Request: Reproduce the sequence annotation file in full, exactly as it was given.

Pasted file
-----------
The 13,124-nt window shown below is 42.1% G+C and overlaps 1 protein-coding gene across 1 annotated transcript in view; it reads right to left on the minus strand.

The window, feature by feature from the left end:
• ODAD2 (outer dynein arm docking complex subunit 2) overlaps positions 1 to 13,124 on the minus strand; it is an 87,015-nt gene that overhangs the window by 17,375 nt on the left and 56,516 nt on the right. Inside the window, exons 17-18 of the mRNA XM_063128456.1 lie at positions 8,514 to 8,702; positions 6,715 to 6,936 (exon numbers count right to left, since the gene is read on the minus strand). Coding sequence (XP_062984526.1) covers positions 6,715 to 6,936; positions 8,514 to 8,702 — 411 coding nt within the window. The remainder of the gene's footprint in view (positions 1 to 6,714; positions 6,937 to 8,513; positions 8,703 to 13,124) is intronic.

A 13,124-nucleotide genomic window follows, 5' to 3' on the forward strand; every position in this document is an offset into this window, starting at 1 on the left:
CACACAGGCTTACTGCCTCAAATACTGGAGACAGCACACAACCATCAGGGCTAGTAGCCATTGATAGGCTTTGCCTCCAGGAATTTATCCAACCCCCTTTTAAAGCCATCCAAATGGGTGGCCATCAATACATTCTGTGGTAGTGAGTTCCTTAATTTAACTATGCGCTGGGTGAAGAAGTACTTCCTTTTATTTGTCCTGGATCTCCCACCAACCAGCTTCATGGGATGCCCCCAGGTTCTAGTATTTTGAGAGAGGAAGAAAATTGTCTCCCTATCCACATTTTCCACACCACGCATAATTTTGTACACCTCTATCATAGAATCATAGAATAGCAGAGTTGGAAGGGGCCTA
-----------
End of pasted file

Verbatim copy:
The 13,124-nt window shown below is 42.1% G+C and overlaps 1 protein-coding gene across 1 annotated transcript in view; it reads right to left on the minus strand.

The window, feature by feature from the left end:
• ODAD2 (outer dynein arm docking complex subunit 2) overlaps positions 1 to 13,124 on the minus strand; it is an 87,015-nt gene that overhangs the window by 17,375 nt on the left and 56,516 nt on the right. Inside the window, exons 17-18 of the mRNA XM_063128456.1 lie at positions 8,514 to 8,702; positions 6,715 to 6,936 (exon numbers count right to left, since the gene is read on the minus strand). Coding sequence (XP_062984526.1) covers positions 6,715 to 6,936; positions 8,514 to 8,702 — 411 coding nt within the window. The remainder of the gene's footprint in view (positions 1 to 6,714; positions 6,937 to 8,513; positions 8,703 to 13,124) is intronic.

A 13,124-nucleotide genomic window follows, 5' to 3' on the forward strand; every position in this document is an offset into this window, starting at 1 on the left:
CACACAGGCTTACTGCCTCAAATACTGGAGACAGCACACAACCATCAGGGCTAGTAGCCATTGATAGGCTTTGCCTCCAGGAATTTATCCAACCCCCTTTTAAAGCCATCCAAATGGGTGGCCATCAATACATTCTGTGGTAGTGAGTTCCTTAATTTAACTATGCGCTGGGTGAAGAAGTACTTCCTTTTATTTGTCCTGGATCTCCCACCAACCAGCTTCATGGGATGCCCCCAGGTTCTAGTATTTTGAGAGAGGAAGAAAATTGTCTCCCTATCCACATTTTCCACACCACGCATAATTTTGTACACCTCTATCATAGAATCATAGAATAGCAGAGTTGGAAGGGGCCTA